Author Topic: Flow Proportional Counter Backflow Gas Regulation  (Read 8395 times)

Brian Joy

  • Professor
  • ****
  • Posts: 158
Re: Flow Proportional Counter Backflow Gas Regulation
« Reply #45 on: February 01, 2019, 08:43:14 am »
I’ve continued to add to my plot of GFPC anode bias versus atmospheric pressure over the past few months.  It appears that the addition of 22 feet of tubing to the channel 4 exhaust had little or no effect, and this is a little puzzling.  I expected the added tubing to at least reduce the amount of scatter present in the measurements on channel 4, but the magnitude of the scatter appears unchanged.



Clearly at least one other independent variable (in addition to atmospheric pressure) is important in order to account for scatter in the plot.  In the following plots, I’ve contoured indoor dew point temperature versus atmospheric pressure for anode bias in 4 V increments.  Although the plots would benefit from some more measurements, it seems clear that water content of the atmosphere affects the anode bias required to keep the distribution centered at 4 V (while maintaining count rate at 5000 s-1), even with the added tubing.  So I’m sticking to my claim that air is actually mixing with P-10 in the gas-flow counters.  On the plot above, as dew point decreases (to as low as ~-5°C in the past month) the anode bias for given atmospheric pressure also decreases.  (In the summer, dew point temperature ranges as high as ~+15°C.)





I’ll keep adding to these plots at least through next summer to see if my results from late last summer are reproducible.  By the way, I’m keeping track of dew point with the Lascar EL-USB-RT thermometer/hygrometer, which displays temperature and dew point in real time and also periodically dumps data to a file.  It can be gotten at Amazon for about $60 U.S.
« Last Edit: February 01, 2019, 08:59:26 am by Brian Joy »
Brian Joy
Queen's University
Kingston, Ontario
JEOL JXA-8230

dawncruth

  • Professor
  • ****
  • Posts: 34
Re: Flow Proportional Counter Backflow Gas Regulation
« Reply #46 on: August 29, 2019, 10:45:16 am »
Hey Karsten,
In October 2018 you said:

In any case, probably another reason to put something on the exhaust. I tried filling our bubbler with diffusion pump oil (to avoid the somewhat nasty dibutylphthalate) but it was way too viscous at room T. So now I'm trialling Alcatel 200 rotary pump oil, which seems to have the right sort of viscosity (with bubbler close to half filled 26 nicely shaped bubbles per minute, with P10 pressure regulator set at 16 kPa, flow regulator to around 1.15 ml/minute). From the specs it is hopefully fairly clean and long-term stable ("double distilled hydrocarbon fluid, low backstreaming ... strong oxidation resistance, ... for corrosive applications..."), so I'll see how that goes. It is a double chamber bubbler so even in the case of a detector window failure it shouldn't suck the fluid all the way back into the detectors (in theory, at least...). If anyone has a better idea what to use let me know. I'd still be interested in the back pressure regulator setup even at low altitude such as in our case.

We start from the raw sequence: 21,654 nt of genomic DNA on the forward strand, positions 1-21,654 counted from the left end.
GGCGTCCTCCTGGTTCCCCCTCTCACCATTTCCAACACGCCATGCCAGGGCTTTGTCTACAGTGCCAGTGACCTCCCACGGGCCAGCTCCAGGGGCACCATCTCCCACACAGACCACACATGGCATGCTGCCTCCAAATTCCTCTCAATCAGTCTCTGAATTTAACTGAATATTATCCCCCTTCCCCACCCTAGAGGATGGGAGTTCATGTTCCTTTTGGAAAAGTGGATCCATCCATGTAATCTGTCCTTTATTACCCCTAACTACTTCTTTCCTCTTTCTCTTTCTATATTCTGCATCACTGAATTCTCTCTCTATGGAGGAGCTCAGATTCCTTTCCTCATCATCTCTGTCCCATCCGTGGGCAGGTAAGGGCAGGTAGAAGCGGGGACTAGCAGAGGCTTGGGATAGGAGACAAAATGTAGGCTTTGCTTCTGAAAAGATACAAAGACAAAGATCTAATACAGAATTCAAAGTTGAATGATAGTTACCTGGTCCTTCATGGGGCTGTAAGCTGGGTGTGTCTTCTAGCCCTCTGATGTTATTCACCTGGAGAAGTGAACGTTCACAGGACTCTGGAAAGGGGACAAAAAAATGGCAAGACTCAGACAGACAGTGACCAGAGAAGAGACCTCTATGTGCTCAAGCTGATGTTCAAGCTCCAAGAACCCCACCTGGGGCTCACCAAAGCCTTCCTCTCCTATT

Cheers,
Karsten

What was the outcome of your experiment? I'm going through the same process.
Dawn

Karsten Goemann

  • Global Moderator
  • Professor
  • *****
  • Posts: 206
Re: Flow Proportional Counter Backflow Gas Regulation
« Reply #47 on: September 09, 2019, 11:13:42 pm »
Hi Dawn,

I still have the Alcatel oil in the bubbler and it seems very stable (no discolouring, no change in the level, constant bubble rates...). I don't have a dataset similar to what Brian has done to be able to verify if and how much it reduces drift in the bias settings. I'm hoping it does not only prevent air (with changing humidity) backstreaming into the detectors but also to have at least some backpressure regulating effect.

Cheers,
Karsten

Brian Joy

  • Professor
  • ****
  • Posts: 158
Re: Flow Proportional Counter Backflow Gas Regulation
« Reply #48 on: October 15, 2019, 09:34:13 am »
Below is a more or less final version of my plot of GFPC anode bias versus atmospheric pressure:



In contrast to previous versions of the plot, I’ve now contoured it (by hand/eye) for dew point temperature, and I’ve also color-coded the data.  The curves that I’ve drawn on the plot are given by the following equations, which work well for interpolation:

Channel 1:  bias [V] = 7 V/kPa * Patm [kPa] + 0.52 V/°C * Tdew [°C] + 909.4 V
Channel 4:  bias [V] = 7 V/kPa * Patm [kPa] + 0.76 V/°C * Tdew [°C] + 929.7 V

Some unexplained scatter is still present on the plot, and so additional variables are likely significant in addition to atmospheric pressure and dew point temperature.  For instance, I don’t really have a good handle on time required for equilibration, which obviously would be particularly important when atmospheric conditions are changing rapidly.

When determining the appropriate anode bias, I should note that I used the JEOL “base level” scan rather than the “high voltage” scan and then adjusted the bias in 2 V increments until I got a distribution centered at/near 4 V.  I made the final scan using a step of 0.1 V and dwell time of 1 s; generally I repeated the slow scan at least once in order to assure reproducibility.  This is a tedious process, but it produces better results than the “high voltage” scan, which tends to have a broad, gently sloping “peak.”